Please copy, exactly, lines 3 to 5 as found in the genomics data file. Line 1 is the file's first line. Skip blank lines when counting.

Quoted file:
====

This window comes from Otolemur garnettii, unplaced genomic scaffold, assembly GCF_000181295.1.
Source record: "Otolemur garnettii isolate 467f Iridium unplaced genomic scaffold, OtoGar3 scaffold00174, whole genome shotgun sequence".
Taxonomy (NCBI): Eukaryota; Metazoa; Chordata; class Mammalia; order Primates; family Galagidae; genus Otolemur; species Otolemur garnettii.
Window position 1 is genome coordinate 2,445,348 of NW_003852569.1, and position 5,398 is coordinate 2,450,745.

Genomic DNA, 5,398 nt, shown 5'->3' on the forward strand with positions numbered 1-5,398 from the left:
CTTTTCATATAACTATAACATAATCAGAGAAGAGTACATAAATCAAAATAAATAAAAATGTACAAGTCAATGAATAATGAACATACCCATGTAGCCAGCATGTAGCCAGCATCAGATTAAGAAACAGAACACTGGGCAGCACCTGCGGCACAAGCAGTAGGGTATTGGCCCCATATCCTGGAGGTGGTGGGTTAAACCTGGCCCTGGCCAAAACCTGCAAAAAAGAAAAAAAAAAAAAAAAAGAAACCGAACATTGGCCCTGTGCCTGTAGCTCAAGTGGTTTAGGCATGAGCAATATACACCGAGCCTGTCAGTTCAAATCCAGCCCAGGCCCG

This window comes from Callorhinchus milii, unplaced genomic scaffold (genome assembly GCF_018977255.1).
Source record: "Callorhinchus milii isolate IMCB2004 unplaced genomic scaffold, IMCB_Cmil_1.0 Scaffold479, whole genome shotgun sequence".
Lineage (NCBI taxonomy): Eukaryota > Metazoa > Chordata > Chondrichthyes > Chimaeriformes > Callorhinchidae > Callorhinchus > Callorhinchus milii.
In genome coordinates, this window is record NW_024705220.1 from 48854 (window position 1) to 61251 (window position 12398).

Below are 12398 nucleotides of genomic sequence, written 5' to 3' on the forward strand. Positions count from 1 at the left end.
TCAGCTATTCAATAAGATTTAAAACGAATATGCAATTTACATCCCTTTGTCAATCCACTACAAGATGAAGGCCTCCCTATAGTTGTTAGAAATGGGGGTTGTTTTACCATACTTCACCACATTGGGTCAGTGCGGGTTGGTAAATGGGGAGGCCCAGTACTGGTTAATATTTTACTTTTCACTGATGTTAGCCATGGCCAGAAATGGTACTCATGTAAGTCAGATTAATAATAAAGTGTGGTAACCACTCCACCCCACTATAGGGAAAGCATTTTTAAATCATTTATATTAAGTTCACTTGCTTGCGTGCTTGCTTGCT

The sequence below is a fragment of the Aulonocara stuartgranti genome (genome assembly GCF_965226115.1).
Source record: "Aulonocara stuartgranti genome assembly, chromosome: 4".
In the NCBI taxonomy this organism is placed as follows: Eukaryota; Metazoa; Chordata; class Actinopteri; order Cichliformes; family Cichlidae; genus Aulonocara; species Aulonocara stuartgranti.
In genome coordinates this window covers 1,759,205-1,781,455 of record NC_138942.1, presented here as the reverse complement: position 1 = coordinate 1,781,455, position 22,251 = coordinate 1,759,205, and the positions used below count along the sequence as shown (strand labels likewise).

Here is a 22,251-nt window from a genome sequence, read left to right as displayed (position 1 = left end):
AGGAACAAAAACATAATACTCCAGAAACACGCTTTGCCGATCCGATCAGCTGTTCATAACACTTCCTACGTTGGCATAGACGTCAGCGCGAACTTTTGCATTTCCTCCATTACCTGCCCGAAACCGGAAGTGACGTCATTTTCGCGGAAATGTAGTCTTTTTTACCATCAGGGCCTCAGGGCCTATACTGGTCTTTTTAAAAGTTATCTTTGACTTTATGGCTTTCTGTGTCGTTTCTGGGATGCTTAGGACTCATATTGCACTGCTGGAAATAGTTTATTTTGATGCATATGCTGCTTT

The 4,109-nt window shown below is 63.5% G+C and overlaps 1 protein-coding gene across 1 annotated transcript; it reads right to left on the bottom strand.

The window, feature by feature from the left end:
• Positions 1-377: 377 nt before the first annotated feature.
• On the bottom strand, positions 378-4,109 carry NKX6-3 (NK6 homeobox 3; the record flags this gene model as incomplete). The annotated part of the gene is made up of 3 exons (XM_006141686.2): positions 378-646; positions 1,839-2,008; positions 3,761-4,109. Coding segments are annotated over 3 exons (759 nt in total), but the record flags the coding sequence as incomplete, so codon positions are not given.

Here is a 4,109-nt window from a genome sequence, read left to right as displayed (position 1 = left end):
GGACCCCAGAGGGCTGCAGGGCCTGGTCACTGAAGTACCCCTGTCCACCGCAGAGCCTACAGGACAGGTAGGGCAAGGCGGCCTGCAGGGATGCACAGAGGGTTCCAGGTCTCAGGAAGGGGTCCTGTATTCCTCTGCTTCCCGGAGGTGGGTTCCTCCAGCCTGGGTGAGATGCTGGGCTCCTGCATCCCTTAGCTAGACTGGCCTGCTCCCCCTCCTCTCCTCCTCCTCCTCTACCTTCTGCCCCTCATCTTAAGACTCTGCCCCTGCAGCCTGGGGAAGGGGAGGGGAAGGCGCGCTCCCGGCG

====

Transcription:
Taxonomy (NCBI): Eukaryota; Metazoa; Chordata; class Mammalia; order Primates; family Galagidae; genus Otolemur; species Otolemur garnettii.
Window position 1 is genome coordinate 2,445,348 of NW_003852569.1, and position 5,398 is coordinate 2,450,745.

Genomic DNA, 5,398 nt, shown 5'->3' on the forward strand with positions numbered 1-5,398 from the left: